Return same saucepan to medium heat and add one tablespoon of oil, followed by the basmati rice and 1/4 teaspoon salt. Cook the rice for 3-5 minutes, stirring frequently, until fragrant and toasted. Add water (1 1/2 cups for white rice; a scant 2 cups for brown rice), cover, bring to a boil, then reduce heat and simmer until rice has absorbed all the water (15 minutes for white rice; 30-40 minutes for brown rice). Remove from heat, add currants, and fluff with a fork. Cover with lid and allow rice and currants to steam for 5-10 minutes.

While rice is cooking, make the chickpeas and onions. In a large skillet, heat one tablespoon of oil over medium-high heat. Add the cumin seeds and curry powder and cook briefly (30-60 seconds) until sizzling and fragrant. Add the chickpeas and 1/4 teaspoon salt, stir to coat in oil and spices, and cook for 2-3 minutes, until heated through. Transfer chickpeas to the bowl of wild rice (be sure to get all that spiced oil out, too… there's good flavor in there!).

In a medium bowl, toss the sliced onions with the cornstarch until evenly coated. Return the large skillet to medium-high heat and add the remaining tablespoon of oil. When oil is shimmering, add the onions and toss to coat in the oil. Cook for 7-10 minutes, tossing occasionally, until onions are well-seared and tender. You want them to be deeply golden and somewhat crisp but not burned, so keep an eye on things and adjust heat as necessary. Once done, season with a pinch of salt and transfer the onions to the bowl of wild rice and chickpeas.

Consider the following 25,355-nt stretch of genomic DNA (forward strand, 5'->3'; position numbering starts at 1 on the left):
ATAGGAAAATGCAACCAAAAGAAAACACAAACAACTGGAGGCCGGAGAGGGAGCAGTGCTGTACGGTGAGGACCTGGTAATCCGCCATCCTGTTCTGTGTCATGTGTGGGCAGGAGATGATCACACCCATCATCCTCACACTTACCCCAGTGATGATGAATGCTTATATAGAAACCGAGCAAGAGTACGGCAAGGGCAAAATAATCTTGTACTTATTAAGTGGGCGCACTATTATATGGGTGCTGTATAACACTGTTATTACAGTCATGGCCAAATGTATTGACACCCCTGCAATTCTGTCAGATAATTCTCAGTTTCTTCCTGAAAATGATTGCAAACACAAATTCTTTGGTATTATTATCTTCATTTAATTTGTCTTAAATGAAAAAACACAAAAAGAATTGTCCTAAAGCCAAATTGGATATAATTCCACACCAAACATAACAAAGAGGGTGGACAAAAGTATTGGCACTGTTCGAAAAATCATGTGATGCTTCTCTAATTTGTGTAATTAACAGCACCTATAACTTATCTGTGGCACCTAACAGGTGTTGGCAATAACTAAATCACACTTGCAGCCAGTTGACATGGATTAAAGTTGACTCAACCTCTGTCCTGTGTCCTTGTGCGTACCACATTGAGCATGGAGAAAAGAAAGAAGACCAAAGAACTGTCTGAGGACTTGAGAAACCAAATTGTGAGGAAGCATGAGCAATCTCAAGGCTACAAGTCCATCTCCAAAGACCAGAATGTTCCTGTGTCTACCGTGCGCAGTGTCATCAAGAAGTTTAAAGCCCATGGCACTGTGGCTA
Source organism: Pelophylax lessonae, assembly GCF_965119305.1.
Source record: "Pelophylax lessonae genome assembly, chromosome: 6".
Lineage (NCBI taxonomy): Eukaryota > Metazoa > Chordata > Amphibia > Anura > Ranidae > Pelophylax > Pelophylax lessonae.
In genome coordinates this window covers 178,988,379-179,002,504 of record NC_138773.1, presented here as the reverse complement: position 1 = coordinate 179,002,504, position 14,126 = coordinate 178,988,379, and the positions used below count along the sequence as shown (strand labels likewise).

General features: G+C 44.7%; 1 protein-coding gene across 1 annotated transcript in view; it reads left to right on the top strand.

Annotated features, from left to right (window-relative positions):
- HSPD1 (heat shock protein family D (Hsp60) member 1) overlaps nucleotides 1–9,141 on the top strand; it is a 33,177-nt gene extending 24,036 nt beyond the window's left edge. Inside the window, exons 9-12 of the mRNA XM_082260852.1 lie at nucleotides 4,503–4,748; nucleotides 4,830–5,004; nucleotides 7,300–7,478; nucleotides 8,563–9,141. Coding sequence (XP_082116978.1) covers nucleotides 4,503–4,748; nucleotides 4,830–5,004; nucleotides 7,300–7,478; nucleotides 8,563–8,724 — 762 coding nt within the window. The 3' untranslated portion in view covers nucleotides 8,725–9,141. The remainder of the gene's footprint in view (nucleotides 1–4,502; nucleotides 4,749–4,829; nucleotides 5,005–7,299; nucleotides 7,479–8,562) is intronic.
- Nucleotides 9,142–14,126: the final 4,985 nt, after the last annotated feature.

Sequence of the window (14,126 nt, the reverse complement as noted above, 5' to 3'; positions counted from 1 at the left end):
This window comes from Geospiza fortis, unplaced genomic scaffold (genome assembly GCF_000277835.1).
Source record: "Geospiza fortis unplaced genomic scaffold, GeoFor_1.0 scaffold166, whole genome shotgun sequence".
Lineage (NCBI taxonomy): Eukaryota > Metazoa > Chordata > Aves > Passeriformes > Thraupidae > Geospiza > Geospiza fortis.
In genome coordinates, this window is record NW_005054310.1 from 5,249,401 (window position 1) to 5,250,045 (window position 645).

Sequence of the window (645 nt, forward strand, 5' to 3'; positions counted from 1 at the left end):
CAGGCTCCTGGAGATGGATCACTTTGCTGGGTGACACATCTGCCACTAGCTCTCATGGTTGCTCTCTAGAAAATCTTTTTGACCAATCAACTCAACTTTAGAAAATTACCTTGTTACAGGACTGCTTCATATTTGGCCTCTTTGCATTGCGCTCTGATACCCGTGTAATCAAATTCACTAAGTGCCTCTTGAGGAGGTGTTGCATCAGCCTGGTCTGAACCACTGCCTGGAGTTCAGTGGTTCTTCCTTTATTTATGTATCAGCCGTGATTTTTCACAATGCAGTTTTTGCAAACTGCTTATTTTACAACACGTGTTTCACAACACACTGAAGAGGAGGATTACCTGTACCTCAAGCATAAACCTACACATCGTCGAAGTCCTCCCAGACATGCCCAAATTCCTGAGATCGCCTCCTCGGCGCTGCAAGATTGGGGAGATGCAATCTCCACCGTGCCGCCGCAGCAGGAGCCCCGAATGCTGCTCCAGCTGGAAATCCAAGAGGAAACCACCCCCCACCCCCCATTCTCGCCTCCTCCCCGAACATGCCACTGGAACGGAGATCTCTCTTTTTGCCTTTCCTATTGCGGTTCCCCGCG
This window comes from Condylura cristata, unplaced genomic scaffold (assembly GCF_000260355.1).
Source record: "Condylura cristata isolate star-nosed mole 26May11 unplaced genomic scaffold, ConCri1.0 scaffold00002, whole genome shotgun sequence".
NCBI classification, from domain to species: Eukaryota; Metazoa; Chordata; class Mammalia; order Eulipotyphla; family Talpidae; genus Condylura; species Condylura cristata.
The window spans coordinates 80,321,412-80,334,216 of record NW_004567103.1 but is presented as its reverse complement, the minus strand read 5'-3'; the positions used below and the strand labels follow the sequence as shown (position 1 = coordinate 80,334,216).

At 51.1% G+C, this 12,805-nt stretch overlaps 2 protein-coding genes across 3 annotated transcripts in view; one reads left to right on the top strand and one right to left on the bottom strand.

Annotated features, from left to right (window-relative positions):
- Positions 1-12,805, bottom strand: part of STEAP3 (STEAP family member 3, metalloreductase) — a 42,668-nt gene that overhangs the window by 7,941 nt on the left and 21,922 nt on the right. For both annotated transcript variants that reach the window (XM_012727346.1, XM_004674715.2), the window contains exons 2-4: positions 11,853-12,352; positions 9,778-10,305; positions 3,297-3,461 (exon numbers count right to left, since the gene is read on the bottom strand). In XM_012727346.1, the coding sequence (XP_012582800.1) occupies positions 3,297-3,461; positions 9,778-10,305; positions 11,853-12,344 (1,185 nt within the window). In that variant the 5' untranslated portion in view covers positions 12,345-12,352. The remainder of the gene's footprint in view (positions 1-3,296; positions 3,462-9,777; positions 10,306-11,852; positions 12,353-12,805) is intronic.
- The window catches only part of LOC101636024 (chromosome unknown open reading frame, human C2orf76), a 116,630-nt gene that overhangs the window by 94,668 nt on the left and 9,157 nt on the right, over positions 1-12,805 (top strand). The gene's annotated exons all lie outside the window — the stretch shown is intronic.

Add the chopped herbs, basmati rice, and currants to the bowl of wild rice, chickpeas, and onions and toss to combine all ingredients. Taste for seasoning and adjust as necessary. Dish is best served warm or at room temperature, and can be kept in the fridge for about 5 days.

6 comments:

  1. Made this today. Yum!

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    1. Yea! So glad you liked the recipe - it's become a favorite of mine.

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  2. Reminds me more of Egyptian Kushary without the sauce. Beautifully made. It is cooking on the stove now.

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    1. I had not heard of Kushary, so I looked it up just now. You're right, it looks quite similar! Do you have a favorite recipe for kushary? I'd love to give it a try. :)

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  3. I didn't have all ingredients, but absolutely had to have this today. I used brown jasmine rice, mixed in golden raisins and chopped pecans when it came off the stove. Sauteed chicken strips in curry powder and cinnamon, and added the chickpeas to that pan for the last 10 minutes. Mixed all together and it was a complete, delicious meal. Would have been great, and much like mujadarra, with a bit of plain yogurt on top.

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    1. That sounds like a wonderful adaptation!!! Yum. So glad you tried the recipe!